We don't need "capital", or its marginal product, to determine the rate of interest.
But let's go back to the more general case of the Irving Fisher diagram, where the PPF is curved. Where is "capital" in this model? And where is the Marginal Product of Kapital? Does MPK determine r? Does MPK=r? "No", is the answer to both those questions.
The equilibrium condition is MRScc=(1+r)=MRTcc. MPK is one of the things, but not the only thing, that affects MRTcc. And MRTcc is equal to (1+r), but it does not determine (1+r).
Suppose that the economy can produce capital goods ("investment" is the quantity of capital good produced each year) and consumption goods. There is a PPF between consumption and investment, just like the PPF between apples and bananas in my first diagram. The slope of that PPF is the Marginal Rate of Transformation between consumption and investment. Let's call it MRTci. In equilibrium MRTci=Pk, where Pk is the price of capital goods in terms of consumption goods. If the PPF is curved, like in my diagram, Pk will need to increase if we want producers to produce more investment and less consumption goods. And so we may not assume that Pk will be the same next year as this year, unless the PPF is a straight line, whose slope never changes from one year to the next.
And if you want two different capital goods, just draw a 3-dimensional PPF.
MPK is defined as the extra apples produced per extra existing machine, holding technology and other resources constant, and holding the production of new machines constant. If we move along the PPF between consumption and investment this year, we will have a bigger stock of capital goods next year, which will shift out next year's PPF. MPK tells us how much it shifts out, per extra machine.
What is the relationship between: MRTcc (the slope of the intertemporal PPF); MRTci (the slope of the consumption-investment PPF); and MPK?
This year is year 0. Next year is year 1. The year after next is year 2. Suppose we consume one less apple this year. That lets us produce 1/MRTci(0) extra machines this year. That lets us produce MPK(1)/MRTci(0) extra apples next year. But it also lets us produce 1/MRTci(0) fewer machines next year, and go back to the same number of machines we would have had the year after next. And producing 1/MRTci(0) fewer machines next year lets us produce MRTci(1)/MRTci(0) extra apples next year.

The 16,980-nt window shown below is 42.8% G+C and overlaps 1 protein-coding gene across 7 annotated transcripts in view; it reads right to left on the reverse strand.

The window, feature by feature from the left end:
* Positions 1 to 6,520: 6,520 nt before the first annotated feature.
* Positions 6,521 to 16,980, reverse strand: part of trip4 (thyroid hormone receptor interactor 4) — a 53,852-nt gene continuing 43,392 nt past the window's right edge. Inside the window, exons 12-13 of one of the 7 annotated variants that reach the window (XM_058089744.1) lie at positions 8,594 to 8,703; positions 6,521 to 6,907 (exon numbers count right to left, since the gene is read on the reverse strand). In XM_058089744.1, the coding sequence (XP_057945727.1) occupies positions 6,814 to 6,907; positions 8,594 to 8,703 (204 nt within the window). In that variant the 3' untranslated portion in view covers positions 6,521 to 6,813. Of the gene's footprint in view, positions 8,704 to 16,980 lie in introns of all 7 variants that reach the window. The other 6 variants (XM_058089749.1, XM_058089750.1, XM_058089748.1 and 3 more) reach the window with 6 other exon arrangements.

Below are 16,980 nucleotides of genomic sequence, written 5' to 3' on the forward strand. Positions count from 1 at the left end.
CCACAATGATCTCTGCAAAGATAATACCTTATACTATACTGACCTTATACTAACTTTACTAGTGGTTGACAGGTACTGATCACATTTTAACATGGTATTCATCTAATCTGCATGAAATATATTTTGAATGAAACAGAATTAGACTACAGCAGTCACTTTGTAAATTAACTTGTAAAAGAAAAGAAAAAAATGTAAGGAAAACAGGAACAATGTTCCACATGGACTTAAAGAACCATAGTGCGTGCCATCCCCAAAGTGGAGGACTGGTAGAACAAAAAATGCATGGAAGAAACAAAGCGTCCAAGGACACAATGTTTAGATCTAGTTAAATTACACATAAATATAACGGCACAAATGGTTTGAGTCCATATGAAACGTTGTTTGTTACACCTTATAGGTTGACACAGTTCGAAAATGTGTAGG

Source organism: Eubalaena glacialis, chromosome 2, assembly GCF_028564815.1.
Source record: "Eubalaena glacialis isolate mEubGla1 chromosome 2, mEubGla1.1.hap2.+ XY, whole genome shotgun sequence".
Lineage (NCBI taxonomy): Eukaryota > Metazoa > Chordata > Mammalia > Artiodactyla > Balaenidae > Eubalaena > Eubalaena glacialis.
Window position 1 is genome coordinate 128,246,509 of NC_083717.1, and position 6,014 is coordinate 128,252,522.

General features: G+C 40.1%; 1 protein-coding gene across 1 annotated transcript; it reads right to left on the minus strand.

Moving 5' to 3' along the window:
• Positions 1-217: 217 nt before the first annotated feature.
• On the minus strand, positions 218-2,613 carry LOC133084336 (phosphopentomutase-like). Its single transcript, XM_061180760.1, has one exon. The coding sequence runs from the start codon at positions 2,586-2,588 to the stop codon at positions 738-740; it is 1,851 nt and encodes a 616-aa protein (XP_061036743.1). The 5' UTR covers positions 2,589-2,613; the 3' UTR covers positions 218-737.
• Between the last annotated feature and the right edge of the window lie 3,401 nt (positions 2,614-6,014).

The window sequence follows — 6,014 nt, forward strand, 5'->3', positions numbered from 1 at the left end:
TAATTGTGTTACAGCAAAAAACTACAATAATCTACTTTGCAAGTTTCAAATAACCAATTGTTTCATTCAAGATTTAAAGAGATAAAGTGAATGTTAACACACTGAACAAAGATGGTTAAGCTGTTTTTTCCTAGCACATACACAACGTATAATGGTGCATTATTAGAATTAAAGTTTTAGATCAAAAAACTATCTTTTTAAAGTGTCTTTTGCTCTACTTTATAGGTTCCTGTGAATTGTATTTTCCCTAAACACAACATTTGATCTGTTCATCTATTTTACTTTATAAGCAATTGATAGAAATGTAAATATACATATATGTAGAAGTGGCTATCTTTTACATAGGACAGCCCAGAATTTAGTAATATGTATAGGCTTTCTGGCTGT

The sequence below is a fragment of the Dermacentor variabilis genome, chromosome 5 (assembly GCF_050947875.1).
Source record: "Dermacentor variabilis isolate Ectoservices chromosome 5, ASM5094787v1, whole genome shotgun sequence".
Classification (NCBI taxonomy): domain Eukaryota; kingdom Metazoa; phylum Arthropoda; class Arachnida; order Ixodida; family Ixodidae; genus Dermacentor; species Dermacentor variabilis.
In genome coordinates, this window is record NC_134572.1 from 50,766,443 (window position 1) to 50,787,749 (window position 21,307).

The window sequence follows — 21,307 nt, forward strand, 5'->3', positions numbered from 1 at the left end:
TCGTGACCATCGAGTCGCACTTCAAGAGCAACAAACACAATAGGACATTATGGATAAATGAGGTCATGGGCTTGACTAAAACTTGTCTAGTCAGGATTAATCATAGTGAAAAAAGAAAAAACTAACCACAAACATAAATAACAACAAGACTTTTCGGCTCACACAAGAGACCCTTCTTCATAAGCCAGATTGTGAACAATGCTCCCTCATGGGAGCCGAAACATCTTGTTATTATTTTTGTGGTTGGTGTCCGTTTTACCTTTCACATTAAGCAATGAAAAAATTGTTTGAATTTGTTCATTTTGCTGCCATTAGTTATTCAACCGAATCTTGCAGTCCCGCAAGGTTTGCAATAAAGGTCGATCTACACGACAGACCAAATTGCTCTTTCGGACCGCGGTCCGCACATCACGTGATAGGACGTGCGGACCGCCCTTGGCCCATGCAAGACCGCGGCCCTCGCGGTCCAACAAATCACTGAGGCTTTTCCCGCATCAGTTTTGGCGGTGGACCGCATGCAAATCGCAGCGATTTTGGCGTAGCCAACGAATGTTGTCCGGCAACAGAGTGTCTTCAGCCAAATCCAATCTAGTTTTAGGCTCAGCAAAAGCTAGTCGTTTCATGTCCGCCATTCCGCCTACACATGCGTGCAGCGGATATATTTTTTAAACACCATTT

So if we consume one less apple this year, we can consume MPK(1)/MRTci(0) + MRTci(1)/MRTci(0) extra apples next year. That is the slope of the intertemporal PPF.
So the equilibrium condition becomes:
MRScc = (1+r) = MRTcc = MPK(1)/MRTci(0) + MRTci(1)/MRTci(0)
Or, we could rewrite it as (where dMRTci/dt is the rate at which MRTci is changing over time):
MRScc = (1+r) = 1+(MPK/MRTci)+(dMRTci/dt)/MRTci
Or, since MRTci=Pk, we could write it as:
MRScc = (1+r) = 1+(MPK/Pk)+(dPk/dt)/Pk
If capital exists, the real rate of interest is equal to, but not determined by, the Marginal Product of Kapital divided by the real price of the machine, plus the capital gains from appreciation of the real price of machines. (The latter, of course, is only an expectation, which matters a lot in the real world. And all these models also leave out money, which also matters a lot in the real world, because bad monetary policy causes recessions, and recessions push the economy to a point inside the PPF.)
Rather than saying "MPK determines r", it would be more true to say "MRScc determines r, which determines the prices of capital goods". And the only thing wrong with saying that is that is that MRScc is not a fixed number, but depends on the expected growth rate of consumption, which in turn depends on our ability to divert resources to producing extra capital goods instead of consumption goods, and the productivity of those extra capital goods.
Or, we could even say that the central bank determines r, which in turn determines both the expected growth rate of consumption and the prices of capital goods. And the only thing wrong with saying that is that a central bank which sets r ignoring the equilibrium condition will really mess up the economy badly.
(Introducing physical depreciation of machines, so that new and old machines have different prices, is left as an exercise for the reader, because I will mess up the arithmetic.)
This post is also for Bob Murphy. Bob is really good on the theory of capital and interest, and already knows all this stuff and more, but he can't draw diagrams.